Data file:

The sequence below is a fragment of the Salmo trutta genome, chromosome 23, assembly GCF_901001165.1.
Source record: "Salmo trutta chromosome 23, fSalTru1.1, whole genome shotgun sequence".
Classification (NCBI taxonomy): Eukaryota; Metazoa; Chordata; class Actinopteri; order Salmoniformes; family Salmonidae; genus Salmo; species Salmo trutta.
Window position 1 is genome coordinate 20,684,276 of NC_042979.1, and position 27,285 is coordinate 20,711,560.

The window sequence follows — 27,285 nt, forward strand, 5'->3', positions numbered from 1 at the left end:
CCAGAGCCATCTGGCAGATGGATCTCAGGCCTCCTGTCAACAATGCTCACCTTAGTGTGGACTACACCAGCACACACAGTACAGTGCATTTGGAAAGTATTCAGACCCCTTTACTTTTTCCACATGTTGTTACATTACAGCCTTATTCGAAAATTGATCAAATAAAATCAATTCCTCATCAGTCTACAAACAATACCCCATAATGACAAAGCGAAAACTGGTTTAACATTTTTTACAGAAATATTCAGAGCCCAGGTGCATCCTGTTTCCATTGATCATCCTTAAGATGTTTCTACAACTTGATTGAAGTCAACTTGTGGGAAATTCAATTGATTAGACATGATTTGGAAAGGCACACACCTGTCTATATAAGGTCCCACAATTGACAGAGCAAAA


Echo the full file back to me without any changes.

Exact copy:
The sequence below is a fragment of the Salmo trutta genome, chromosome 23, assembly GCF_901001165.1.
Source record: "Salmo trutta chromosome 23, fSalTru1.1, whole genome shotgun sequence".
Classification (NCBI taxonomy): Eukaryota; Metazoa; Chordata; class Actinopteri; order Salmoniformes; family Salmonidae; genus Salmo; species Salmo trutta.
Window position 1 is genome coordinate 20,684,276 of NC_042979.1, and position 27,285 is coordinate 20,711,560.

The window sequence follows — 27,285 nt, forward strand, 5'->3', positions numbered from 1 at the left end:
CCAGAGCCATCTGGCAGATGGATCTCAGGCCTCCTGTCAACAATGCTCACCTTAGTGTGGACTACACCAGCACACACAGTACAGTGCATTTGGAAAGTATTCAGACCCCTTTACTTTTTCCACATGTTGTTACATTACAGCCTTATTCGAAAATTGATCAAATAAAATCAATTCCTCATCAGTCTACAAACAATACCCCATAATGACAAAGCGAAAACTGGTTTAACATTTTTTACAGAAATATTCAGAGCCCAGGTGCATCCTGTTTCCATTGATCATCCTTAAGATGTTTCTACAACTTGATTGAAGTCAACTTGTGGGAAATTCAATTGATTAGACATGATTTGGAAAGGCACACACCTGTCTATATAAGGTCCCACAATTGACAGAGCAAAA